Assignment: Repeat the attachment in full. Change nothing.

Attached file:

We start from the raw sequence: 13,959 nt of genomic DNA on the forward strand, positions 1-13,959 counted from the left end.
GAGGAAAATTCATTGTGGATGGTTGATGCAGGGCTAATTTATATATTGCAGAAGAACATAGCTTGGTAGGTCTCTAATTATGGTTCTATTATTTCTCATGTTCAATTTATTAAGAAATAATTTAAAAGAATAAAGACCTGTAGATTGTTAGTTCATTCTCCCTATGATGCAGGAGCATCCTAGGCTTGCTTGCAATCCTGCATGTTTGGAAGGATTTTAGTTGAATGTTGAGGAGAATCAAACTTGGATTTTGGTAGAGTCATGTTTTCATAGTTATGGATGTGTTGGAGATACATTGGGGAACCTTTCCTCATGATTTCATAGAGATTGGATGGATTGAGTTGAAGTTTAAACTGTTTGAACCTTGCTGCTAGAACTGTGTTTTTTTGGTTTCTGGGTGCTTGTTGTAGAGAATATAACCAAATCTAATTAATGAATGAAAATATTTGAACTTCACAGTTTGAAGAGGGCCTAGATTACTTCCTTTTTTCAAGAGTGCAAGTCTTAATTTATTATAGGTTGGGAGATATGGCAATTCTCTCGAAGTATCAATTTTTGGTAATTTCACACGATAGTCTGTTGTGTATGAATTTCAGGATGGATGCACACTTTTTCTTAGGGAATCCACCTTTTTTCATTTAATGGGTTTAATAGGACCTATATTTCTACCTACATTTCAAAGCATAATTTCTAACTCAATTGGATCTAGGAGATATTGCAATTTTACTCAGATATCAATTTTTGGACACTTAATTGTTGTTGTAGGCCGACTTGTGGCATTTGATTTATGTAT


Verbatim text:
We start from the raw sequence: 13,959 nt of genomic DNA on the forward strand, positions 1-13,959 counted from the left end.
GAGGAAAATTCATTGTGGATGGTTGATGCAGGGCTAATTTATATATTGCAGAAGAACATAGCTTGGTAGGTCTCTAATTATGGTTCTATTATTTCTCATGTTCAATTTATTAAGAAATAATTTAAAAGAATAAAGACCTGTAGATTGTTAGTTCATTCTCCCTATGATGCAGGAGCATCCTAGGCTTGCTTGCAATCCTGCATGTTTGGAAGGATTTTAGTTGAATGTTGAGGAGAATCAAACTTGGATTTTGGTAGAGTCATGTTTTCATAGTTATGGATGTGTTGGAGATACATTGGGGAACCTTTCCTCATGATTTCATAGAGATTGGATGGATTGAGTTGAAGTTTAAACTGTTTGAACCTTGCTGCTAGAACTGTGTTTTTTTGGTTTCTGGGTGCTTGTTGTAGAGAATATAACCAAATCTAATTAATGAATGAAAATATTTGAACTTCACAGTTTGAAGAGGGCCTAGATTACTTCCTTTTTTCAAGAGTGCAAGTCTTAATTTATTATAGGTTGGGAGATATGGCAATTCTCTCGAAGTATCAATTTTTGGTAATTTCACACGATAGTCTGTTGTGTATGAATTTCAGGATGGATGCACACTTTTTCTTAGGGAATCCACCTTTTTTCATTTAATGGGTTTAATAGGACCTATATTTCTACCTACATTTCAAAGCATAATTTCTAACTCAATTGGATCTAGGAGATATTGCAATTTTACTCAGATATCAATTTTTGGACACTTAATTGTTGTTGTAGGCCGACTTGTGGCATTTGATTTATGTAT